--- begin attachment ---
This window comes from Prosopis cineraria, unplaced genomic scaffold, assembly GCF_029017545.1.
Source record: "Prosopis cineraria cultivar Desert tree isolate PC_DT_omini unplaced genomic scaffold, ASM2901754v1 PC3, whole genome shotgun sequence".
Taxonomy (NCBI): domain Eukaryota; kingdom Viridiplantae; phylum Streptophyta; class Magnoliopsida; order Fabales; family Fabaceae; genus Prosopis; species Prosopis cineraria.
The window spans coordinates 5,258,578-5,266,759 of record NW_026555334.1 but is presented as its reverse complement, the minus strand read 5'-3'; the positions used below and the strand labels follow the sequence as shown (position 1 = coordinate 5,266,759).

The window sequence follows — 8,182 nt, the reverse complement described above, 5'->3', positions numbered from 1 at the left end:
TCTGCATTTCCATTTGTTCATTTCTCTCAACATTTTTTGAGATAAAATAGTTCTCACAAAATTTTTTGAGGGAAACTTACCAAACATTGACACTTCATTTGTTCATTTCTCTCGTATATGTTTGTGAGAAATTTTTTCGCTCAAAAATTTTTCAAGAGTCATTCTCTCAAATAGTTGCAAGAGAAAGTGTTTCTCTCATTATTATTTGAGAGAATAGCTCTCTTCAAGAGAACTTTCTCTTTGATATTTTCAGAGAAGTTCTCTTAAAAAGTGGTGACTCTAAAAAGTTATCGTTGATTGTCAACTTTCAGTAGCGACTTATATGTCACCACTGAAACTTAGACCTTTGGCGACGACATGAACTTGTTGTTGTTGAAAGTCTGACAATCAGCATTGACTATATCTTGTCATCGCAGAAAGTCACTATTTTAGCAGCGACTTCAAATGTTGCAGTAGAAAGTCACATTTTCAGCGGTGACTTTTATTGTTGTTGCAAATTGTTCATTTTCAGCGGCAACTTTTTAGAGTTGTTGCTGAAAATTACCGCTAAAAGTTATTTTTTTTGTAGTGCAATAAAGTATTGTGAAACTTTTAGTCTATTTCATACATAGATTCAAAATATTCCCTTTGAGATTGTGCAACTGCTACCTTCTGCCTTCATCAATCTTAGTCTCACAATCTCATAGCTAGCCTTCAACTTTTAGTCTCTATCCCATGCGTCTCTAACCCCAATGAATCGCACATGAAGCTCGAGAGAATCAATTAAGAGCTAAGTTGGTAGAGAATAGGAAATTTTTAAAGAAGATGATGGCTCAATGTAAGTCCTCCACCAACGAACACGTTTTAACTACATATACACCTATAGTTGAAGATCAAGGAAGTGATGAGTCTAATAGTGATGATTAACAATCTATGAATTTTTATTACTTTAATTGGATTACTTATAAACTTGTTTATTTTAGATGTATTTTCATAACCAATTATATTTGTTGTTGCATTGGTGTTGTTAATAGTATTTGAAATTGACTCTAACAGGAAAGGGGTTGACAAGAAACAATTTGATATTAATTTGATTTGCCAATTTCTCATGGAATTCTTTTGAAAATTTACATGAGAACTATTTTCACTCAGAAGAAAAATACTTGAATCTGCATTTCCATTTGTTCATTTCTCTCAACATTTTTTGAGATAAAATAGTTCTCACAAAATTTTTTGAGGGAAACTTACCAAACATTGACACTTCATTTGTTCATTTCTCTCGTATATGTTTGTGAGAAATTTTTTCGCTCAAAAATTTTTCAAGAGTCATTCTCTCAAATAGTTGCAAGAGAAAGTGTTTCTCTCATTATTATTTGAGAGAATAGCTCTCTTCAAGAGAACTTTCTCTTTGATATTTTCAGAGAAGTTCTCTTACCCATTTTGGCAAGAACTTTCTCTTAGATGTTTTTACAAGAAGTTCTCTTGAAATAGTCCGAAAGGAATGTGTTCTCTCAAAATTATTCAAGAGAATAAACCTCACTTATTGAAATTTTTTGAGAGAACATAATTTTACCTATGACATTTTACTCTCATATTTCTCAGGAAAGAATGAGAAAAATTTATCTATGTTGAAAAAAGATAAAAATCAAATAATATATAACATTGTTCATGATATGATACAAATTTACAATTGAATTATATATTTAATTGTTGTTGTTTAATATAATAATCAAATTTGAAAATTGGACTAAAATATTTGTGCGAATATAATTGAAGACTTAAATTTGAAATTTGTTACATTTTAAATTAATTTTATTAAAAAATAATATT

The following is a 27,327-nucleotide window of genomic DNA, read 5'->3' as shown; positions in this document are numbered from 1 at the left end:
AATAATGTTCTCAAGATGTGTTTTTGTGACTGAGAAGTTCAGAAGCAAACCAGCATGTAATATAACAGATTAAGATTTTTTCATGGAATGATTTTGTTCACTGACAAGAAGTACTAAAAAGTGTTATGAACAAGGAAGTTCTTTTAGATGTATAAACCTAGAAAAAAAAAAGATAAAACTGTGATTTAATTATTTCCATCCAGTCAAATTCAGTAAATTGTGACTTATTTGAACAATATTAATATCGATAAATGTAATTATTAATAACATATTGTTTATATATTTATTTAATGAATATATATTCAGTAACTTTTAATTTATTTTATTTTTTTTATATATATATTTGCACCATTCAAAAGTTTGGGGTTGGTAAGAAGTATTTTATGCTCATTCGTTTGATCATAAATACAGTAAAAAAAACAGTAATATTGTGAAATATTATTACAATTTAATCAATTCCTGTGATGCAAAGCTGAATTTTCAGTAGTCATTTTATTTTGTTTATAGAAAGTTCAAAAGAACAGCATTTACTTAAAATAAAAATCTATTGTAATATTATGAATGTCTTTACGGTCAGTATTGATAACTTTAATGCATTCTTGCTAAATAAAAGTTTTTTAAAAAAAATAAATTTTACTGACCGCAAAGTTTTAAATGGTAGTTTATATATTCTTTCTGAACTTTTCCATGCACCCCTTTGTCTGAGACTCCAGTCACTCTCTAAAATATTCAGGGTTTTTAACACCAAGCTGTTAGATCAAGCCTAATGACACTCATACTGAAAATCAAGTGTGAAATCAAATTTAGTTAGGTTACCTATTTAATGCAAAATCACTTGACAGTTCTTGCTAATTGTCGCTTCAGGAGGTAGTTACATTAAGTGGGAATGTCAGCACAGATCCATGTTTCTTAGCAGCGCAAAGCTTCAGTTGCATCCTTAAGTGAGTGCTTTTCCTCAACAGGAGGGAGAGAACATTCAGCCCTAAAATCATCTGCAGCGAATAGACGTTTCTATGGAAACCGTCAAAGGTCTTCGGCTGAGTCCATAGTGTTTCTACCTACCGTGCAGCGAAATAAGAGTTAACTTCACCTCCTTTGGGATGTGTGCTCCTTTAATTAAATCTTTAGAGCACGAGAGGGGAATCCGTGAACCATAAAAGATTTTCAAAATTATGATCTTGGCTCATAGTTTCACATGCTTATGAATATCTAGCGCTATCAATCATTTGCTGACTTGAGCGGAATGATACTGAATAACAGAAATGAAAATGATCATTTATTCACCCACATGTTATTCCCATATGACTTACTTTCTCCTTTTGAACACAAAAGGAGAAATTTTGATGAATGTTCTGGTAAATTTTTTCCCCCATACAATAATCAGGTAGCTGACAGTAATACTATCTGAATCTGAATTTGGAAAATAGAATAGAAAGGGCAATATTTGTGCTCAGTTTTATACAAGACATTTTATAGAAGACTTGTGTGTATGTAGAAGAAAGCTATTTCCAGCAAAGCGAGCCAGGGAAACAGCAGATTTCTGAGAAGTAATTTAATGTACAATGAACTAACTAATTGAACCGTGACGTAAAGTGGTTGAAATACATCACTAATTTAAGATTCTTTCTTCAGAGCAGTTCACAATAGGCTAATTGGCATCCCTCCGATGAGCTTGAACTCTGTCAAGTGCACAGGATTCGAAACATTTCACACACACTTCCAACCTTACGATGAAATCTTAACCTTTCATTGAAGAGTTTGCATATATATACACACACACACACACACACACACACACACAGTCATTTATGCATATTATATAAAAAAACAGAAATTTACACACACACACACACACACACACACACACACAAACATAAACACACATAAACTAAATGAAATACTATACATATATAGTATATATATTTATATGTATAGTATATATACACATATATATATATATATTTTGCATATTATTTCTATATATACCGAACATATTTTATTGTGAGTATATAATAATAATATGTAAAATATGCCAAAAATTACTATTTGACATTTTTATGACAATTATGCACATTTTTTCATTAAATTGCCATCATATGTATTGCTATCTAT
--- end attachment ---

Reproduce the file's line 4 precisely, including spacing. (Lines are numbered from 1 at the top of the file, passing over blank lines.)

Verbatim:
The window spans coordinates 5,258,578-5,266,759 of record NW_026555334.1 but is presented as its reverse complement, the minus strand read 5'-3'; the positions used below and the strand labels follow the sequence as shown (position 1 = coordinate 5,266,759).